abstract = "In X-linked hypophosphatemia (XLH), inherited loss-of-function mutations in the PHEX gene cause excess circulating levels of fibroblast growth factor 23 (FGF23), leading to lifelong renal phosphate wasting and hypophosphatemia. Adults with XLH present with chronic musculoskeletal pain and stiffness, short stature, lower limb deformities, fractures, and pseudofractures due to osteomalacia, accelerated osteoarthritis, dental abscesses, and enthesopathy. Burosumab, a fully human monoclonal antibody, binds and inhibits FGF23 to correct hypophosphatemia. This report summarizes results from a double-blind, placebo-controlled, phase 3 trial of burosumab in symptomatic adults with XLH. Participants with hypophosphatemia and pain were assigned 1:1 to burosumab 1 mg/kg (n = 68) or placebo (n = 66) subcutaneously every 4 weeks (Q4W) and were comparable at baseline. Across midpoints of dosing intervals, 94.1{\%} of burosumab-treated participants attained mean serum phosphate concentration above the lower limit of normal compared with 7.6{\%} of those receiving placebo (p < 0.001). Burosumab significantly reduced the Western Ontario and the McMaster Universities Osteoarthritis Index (WOMAC) stiffness subscale compared with placebo (least squares [LS] mean ± standard error [SE] difference, –8.1 ± 3.24; p = 0.012). Reductions in WOMAC physical function subscale (–4.9 ± 2.48; p = 0.048) and Brief Pain Inventory worst pain (–0.5 ± 0.28; p = 0.092) did not achieve statistical significance after Hochberg multiplicity adjustment. At week 24, 43.1{\%} (burosumab) and 7.7{\%} (placebo) of baseline active fractures were fully healed; the odds of healed fracture in the burosumab group was 16.8-fold greater than that in the placebo group (p < 0.001). Biochemical markers of bone formation and resorption increased significantly from baseline with burosumab treatment compared with placebo. The safety profile of burosumab was similar to placebo. There were no treatment-related serious adverse events or meaningful changes from baseline in serum or urine calcium, intact parathyroid hormone, or nephrocalcinosis. These data support the conclusion that burosumab is a novel therapeutic addressing an important medical need in adults with XLH.",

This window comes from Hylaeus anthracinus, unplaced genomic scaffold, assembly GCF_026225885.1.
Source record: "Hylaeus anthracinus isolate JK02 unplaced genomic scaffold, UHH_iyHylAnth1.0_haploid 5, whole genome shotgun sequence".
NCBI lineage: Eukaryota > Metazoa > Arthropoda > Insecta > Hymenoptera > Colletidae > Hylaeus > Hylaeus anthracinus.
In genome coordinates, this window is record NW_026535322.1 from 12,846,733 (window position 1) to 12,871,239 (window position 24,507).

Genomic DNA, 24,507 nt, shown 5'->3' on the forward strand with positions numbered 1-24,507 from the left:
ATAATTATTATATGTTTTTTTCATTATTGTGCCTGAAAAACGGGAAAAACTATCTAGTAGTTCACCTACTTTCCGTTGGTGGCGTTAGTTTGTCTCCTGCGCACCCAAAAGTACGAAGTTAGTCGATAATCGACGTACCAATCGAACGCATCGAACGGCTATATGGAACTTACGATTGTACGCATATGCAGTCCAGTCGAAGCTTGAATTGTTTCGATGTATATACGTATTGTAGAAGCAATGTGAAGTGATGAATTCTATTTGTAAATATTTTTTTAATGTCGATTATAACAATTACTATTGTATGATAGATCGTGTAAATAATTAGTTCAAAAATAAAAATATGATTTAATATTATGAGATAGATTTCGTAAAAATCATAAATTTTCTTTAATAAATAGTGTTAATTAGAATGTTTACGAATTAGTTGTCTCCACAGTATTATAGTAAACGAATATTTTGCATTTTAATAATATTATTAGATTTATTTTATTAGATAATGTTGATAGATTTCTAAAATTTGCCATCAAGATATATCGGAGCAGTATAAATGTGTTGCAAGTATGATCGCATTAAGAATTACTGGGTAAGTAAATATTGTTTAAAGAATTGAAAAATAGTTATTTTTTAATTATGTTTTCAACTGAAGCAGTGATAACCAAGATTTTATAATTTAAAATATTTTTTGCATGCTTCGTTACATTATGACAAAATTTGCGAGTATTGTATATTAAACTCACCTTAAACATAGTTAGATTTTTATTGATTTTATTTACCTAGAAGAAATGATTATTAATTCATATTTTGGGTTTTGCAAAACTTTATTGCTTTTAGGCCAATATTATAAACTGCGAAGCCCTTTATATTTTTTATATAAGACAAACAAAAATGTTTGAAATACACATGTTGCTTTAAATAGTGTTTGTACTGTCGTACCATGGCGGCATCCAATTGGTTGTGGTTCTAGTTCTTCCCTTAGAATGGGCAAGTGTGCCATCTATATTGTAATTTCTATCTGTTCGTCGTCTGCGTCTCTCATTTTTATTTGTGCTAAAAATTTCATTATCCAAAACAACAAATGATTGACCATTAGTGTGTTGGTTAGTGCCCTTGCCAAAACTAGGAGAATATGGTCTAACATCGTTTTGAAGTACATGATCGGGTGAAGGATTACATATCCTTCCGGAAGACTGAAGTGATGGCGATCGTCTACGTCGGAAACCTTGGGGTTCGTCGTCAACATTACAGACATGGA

keywords = "BUROSUMAB, FGF23, OSTEOMALACIA, VITAMIN D, X-LINKED HYPOPHOSPHATEMIA (XLH)",